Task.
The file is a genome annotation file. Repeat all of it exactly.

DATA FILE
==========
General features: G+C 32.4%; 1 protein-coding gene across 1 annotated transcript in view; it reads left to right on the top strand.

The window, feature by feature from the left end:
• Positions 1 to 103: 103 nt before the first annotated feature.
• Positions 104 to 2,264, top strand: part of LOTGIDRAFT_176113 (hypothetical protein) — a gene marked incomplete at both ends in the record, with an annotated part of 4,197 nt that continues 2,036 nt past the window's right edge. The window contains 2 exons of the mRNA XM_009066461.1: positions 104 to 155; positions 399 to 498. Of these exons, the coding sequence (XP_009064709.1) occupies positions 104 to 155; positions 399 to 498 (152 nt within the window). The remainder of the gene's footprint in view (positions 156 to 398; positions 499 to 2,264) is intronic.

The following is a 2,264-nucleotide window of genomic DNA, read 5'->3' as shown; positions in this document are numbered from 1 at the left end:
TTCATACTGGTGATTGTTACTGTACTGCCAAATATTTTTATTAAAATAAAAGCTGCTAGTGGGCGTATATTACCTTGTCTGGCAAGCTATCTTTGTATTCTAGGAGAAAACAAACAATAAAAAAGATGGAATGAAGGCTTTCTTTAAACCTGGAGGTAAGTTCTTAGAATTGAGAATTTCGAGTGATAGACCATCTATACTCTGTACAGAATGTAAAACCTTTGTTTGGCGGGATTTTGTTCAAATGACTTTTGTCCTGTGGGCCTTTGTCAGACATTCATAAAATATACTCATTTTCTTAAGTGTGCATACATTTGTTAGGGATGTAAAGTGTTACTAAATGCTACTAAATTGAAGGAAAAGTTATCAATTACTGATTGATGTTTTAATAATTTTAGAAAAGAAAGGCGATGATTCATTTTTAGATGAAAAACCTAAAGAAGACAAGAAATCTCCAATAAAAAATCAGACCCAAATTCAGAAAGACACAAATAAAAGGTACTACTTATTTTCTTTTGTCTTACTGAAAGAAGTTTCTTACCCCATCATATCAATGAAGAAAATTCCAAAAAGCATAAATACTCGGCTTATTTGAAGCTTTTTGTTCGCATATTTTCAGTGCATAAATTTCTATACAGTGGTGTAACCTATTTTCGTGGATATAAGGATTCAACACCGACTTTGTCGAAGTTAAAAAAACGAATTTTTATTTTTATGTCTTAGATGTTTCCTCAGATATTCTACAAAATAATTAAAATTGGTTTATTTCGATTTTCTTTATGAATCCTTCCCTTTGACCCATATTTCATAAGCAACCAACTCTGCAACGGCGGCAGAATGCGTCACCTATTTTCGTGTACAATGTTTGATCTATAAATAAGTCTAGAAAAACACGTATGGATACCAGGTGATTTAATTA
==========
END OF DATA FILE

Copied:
General features: G+C 32.4%; 1 protein-coding gene across 1 annotated transcript in view; it reads left to right on the top strand.

The window, feature by feature from the left end:
• Positions 1 to 103: 103 nt before the first annotated feature.
• Positions 104 to 2,264, top strand: part of LOTGIDRAFT_176113 (hypothetical protein) — a gene marked incomplete at both ends in the record, with an annotated part of 4,197 nt that continues 2,036 nt past the window's right edge. The window contains 2 exons of the mRNA XM_009066461.1: positions 104 to 155; positions 399 to 498. Of these exons, the coding sequence (XP_009064709.1) occupies positions 104 to 155; positions 399 to 498 (152 nt within the window). The remainder of the gene's footprint in view (positions 156 to 398; positions 499 to 2,264) is intronic.

The following is a 2,264-nucleotide window of genomic DNA, read 5'->3' as shown; positions in this document are numbered from 1 at the left end:
TTCATACTGGTGATTGTTACTGTACTGCCAAATATTTTTATTAAAATAAAAGCTGCTAGTGGGCGTATATTACCTTGTCTGGCAAGCTATCTTTGTATTCTAGGAGAAAACAAACAATAAAAAAGATGGAATGAAGGCTTTCTTTAAACCTGGAGGTAAGTTCTTAGAATTGAGAATTTCGAGTGATAGACCATCTATACTCTGTACAGAATGTAAAACCTTTGTTTGGCGGGATTTTGTTCAAATGACTTTTGTCCTGTGGGCCTTTGTCAGACATTCATAAAATATACTCATTTTCTTAAGTGTGCATACATTTGTTAGGGATGTAAAGTGTTACTAAATGCTACTAAATTGAAGGAAAAGTTATCAATTACTGATTGATGTTTTAATAATTTTAGAAAAGAAAGGCGATGATTCATTTTTAGATGAAAAACCTAAAGAAGACAAGAAATCTCCAATAAAAAATCAGACCCAAATTCAGAAAGACACAAATAAAAGGTACTACTTATTTTCTTTTGTCTTACTGAAAGAAGTTTCTTACCCCATCATATCAATGAAGAAAATTCCAAAAAGCATAAATACTCGGCTTATTTGAAGCTTTTTGTTCGCATATTTTCAGTGCATAAATTTCTATACAGTGGTGTAACCTATTTTCGTGGATATAAGGATTCAACACCGACTTTGTCGAAGTTAAAAAAACGAATTTTTATTTTTATGTCTTAGATGTTTCCTCAGATATTCTACAAAATAATTAAAATTGGTTTATTTCGATTTTCTTTATGAATCCTTCCCTTTGACCCATATTTCATAAGCAACCAACTCTGCAACGGCGGCAGAATGCGTCACCTATTTTCGTGTACAATGTTTGATCTATAAATAAGTCTAGAAAAACACGTATGGATACCAGGTGATTTAATTA